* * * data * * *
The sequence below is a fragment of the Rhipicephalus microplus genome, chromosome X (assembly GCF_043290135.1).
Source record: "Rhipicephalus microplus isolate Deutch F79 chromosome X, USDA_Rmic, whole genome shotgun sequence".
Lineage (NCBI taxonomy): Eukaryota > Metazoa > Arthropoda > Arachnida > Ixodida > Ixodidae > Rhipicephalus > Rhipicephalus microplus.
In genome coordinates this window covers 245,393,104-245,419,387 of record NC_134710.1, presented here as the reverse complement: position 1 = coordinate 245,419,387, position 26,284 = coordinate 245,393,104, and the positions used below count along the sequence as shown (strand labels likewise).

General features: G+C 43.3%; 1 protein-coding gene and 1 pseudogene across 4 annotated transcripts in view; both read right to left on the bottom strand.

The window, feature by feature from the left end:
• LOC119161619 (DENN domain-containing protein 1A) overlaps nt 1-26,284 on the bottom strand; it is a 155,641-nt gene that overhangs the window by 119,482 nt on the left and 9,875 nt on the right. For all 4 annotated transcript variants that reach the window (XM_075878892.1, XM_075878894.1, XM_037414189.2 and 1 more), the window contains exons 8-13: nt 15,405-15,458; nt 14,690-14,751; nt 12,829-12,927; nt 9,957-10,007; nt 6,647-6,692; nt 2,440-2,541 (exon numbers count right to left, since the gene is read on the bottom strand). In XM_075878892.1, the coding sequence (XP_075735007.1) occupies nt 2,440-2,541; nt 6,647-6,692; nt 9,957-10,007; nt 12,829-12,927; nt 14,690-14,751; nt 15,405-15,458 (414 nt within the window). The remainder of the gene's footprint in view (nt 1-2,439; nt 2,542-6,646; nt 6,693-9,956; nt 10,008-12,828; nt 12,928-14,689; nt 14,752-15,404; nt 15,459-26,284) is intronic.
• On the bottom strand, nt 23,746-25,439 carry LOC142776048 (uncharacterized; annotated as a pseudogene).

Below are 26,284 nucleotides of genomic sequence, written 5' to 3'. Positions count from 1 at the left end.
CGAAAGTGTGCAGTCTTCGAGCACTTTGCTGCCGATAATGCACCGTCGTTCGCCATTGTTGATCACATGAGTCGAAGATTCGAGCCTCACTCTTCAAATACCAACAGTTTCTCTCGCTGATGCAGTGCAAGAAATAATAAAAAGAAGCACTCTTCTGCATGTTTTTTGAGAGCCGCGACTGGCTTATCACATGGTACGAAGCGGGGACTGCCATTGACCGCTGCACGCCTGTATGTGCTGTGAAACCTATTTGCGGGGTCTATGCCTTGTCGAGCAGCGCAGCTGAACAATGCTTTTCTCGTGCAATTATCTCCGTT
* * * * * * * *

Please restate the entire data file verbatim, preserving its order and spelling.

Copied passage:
The sequence below is a fragment of the Rhipicephalus microplus genome, chromosome X (assembly GCF_043290135.1).
Source record: "Rhipicephalus microplus isolate Deutch F79 chromosome X, USDA_Rmic, whole genome shotgun sequence".
Lineage (NCBI taxonomy): Eukaryota > Metazoa > Arthropoda > Arachnida > Ixodida > Ixodidae > Rhipicephalus > Rhipicephalus microplus.
In genome coordinates this window covers 245,393,104-245,419,387 of record NC_134710.1, presented here as the reverse complement: position 1 = coordinate 245,419,387, position 26,284 = coordinate 245,393,104, and the positions used below count along the sequence as shown (strand labels likewise).

General features: G+C 43.3%; 1 protein-coding gene and 1 pseudogene across 4 annotated transcripts in view; both read right to left on the bottom strand.

The window, feature by feature from the left end:
• LOC119161619 (DENN domain-containing protein 1A) overlaps nt 1-26,284 on the bottom strand; it is a 155,641-nt gene that overhangs the window by 119,482 nt on the left and 9,875 nt on the right. For all 4 annotated transcript variants that reach the window (XM_075878892.1, XM_075878894.1, XM_037414189.2 and 1 more), the window contains exons 8-13: nt 15,405-15,458; nt 14,690-14,751; nt 12,829-12,927; nt 9,957-10,007; nt 6,647-6,692; nt 2,440-2,541 (exon numbers count right to left, since the gene is read on the bottom strand). In XM_075878892.1, the coding sequence (XP_075735007.1) occupies nt 2,440-2,541; nt 6,647-6,692; nt 9,957-10,007; nt 12,829-12,927; nt 14,690-14,751; nt 15,405-15,458 (414 nt within the window). The remainder of the gene's footprint in view (nt 1-2,439; nt 2,542-6,646; nt 6,693-9,956; nt 10,008-12,828; nt 12,928-14,689; nt 14,752-15,404; nt 15,459-26,284) is intronic.
• On the bottom strand, nt 23,746-25,439 carry LOC142776048 (uncharacterized; annotated as a pseudogene).

Below are 26,284 nucleotides of genomic sequence, written 5' to 3'. Positions count from 1 at the left end.
CGAAAGTGTGCAGTCTTCGAGCACTTTGCTGCCGATAATGCACCGTCGTTCGCCATTGTTGATCACATGAGTCGAAGATTCGAGCCTCACTCTTCAAATACCAACAGTTTCTCTCGCTGATGCAGTGCAAGAAATAATAAAAAGAAGCACTCTTCTGCATGTTTTTTGAGAGCCGCGACTGGCTTATCACATGGTACGAAGCGGGGACTGCCATTGACCGCTGCACGCCTGTATGTGCTGTGAAACCTATTTGCGGGGTCTATGCCTTGTCGAGCAGCGCAGCTGAACAATGCTTTTCTCGTGCAATTATCTCCGTT